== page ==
Friday, October 10, 2008

Class: A vicious spiral of poverty and culture

LibertyCat responded to James Graham's post about class. He wrote:
The reason why meritocracy doesn't work is that the social problems of poverty are caused by some poor people being lazy and feckless. There is no reason for someone who cares about their future to smoke. There are not many reasons for them to eat junk-food daily.

The story of how Jake turned bad is quite long, but only once was material poverty mentioned. The early interventions that might have worked don't involve dramatically improving Jake's standard of living... they involve giving him experiences which might cause him to change his behaviour for the better.
I don't agree material poverty is only a minor part of the problem when compared with culture. I think there is a messy spiral of poverty and culture, which need to be tackled together.

Our cultural norms are formed slowly by adopting the values of the people around us. A two-week jolly to teach Jake [what?] is not going to stop him becoming a criminal if he returns to a street where the 'cool' boys push drugs. And there's no point teaching Jake to cook with fresh vegetables if his area has 15 kebab and pie shops, a corner shop selling slowly decaying onions and no supermarket.

Unfortunately, Jake can't take a bus or train to buy fruit and vegetables even if he wanted to. He can't decide to buy a new cooker or something else to make his new lifestyle easier. Neither can he decide to move away. There is a reason for this - he's too poor. He doesn't have the capital to make choices that don't exist in the places he can afford. Surrounded by people who scoff at his fancy cooking and smoke like chimneys, he's unlikely to stick with the new things he's been taught. People who have fat friends are more likely to be fat themselves.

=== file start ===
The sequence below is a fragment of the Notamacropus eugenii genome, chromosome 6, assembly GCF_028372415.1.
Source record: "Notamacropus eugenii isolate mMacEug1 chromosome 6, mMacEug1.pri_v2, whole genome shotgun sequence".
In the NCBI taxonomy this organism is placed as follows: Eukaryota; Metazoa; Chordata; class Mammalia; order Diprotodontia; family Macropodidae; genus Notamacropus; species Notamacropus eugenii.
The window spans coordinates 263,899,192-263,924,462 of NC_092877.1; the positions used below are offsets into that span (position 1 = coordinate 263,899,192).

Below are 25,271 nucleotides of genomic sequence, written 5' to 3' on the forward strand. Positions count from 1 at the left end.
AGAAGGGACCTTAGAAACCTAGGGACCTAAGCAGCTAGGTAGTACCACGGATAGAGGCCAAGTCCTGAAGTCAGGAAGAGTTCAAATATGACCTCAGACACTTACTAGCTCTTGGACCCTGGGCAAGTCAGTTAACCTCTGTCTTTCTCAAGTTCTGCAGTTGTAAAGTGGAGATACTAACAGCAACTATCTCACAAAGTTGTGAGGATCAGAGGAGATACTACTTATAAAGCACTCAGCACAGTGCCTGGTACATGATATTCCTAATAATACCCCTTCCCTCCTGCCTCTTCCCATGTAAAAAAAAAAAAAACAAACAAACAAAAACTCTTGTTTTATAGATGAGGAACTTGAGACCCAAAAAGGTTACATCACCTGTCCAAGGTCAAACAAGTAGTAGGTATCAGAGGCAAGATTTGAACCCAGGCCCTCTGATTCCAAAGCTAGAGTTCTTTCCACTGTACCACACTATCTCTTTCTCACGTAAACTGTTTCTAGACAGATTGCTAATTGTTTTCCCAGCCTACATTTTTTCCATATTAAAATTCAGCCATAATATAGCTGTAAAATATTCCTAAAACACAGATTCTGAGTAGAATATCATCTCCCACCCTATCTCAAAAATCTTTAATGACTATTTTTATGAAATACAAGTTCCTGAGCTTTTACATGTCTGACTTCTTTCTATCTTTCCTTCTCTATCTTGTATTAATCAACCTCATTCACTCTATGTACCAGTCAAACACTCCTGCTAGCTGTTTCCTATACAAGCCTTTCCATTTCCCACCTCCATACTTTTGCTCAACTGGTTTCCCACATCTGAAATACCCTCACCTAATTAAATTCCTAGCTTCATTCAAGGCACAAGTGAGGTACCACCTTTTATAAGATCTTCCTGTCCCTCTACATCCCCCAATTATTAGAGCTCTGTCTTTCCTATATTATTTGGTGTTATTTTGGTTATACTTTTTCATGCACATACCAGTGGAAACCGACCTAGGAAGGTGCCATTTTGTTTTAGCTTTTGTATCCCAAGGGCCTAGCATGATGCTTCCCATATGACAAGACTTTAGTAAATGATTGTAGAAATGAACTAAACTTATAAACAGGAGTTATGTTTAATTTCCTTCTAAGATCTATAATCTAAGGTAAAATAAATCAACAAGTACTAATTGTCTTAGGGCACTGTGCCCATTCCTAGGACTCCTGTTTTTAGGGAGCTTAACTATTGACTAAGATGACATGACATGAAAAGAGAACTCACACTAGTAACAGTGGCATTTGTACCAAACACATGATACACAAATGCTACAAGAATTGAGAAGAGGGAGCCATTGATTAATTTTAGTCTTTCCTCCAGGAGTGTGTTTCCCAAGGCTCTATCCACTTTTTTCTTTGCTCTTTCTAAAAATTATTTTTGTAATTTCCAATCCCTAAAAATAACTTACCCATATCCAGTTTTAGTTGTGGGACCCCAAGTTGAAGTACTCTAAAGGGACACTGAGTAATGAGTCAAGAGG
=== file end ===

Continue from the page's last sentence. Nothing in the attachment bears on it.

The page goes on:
To make a real change to Jake's life, there needs to be a critical mass of people in his community who want to do something different and have enough money to make a change. Culture and money are both important here. You often need more money to make minority choices.

People who change also need to remain in their community to pass on the benefits. This is where housing policy comes in. Ghettos of the totally desperate are hard to change because, once people become slightly less down-on-their-luck, they don't stick around. This is why there are few places in London that feel as soul-destroying as large tracts of my home town of Hull. If you make it in London, you probably stay in your community and commute. You can't make it in Hull so you move to Leeds.

Once enough people in an area demand cheap vegetables, local shops will start selling them. People unprepared or unable to travel outside the area can now buy vegetables too. And once there's a significant minority of people buying vegetables, buying them doesn't make you a weirdo who should be beaten up. Hey presto! A cultural shift! 


  • At 2:51 pm , Anonymous Anonymous said...

    You mean people in Hull don't go to giant Grandways in Willerby for their shopping anymore?
    Buses in Hull used to be free. They were blue and had a logo with three crowns on. What happened to that?

  • At 3:55 pm , Blogger Femme de Resistance said...

    Heck, I remember all that from my childhood!

    The giant Grandways became a Safeways which went bust. Now I think it's a Waitrose (Willerby and Kirkella being posh 'n all).

    The blue buses went bust. It's been just East Yorkshire Motor Services (EYMS) for a long time.

    I doubt the buses were ever free though! I remember having a bus pass when I went to senior school.


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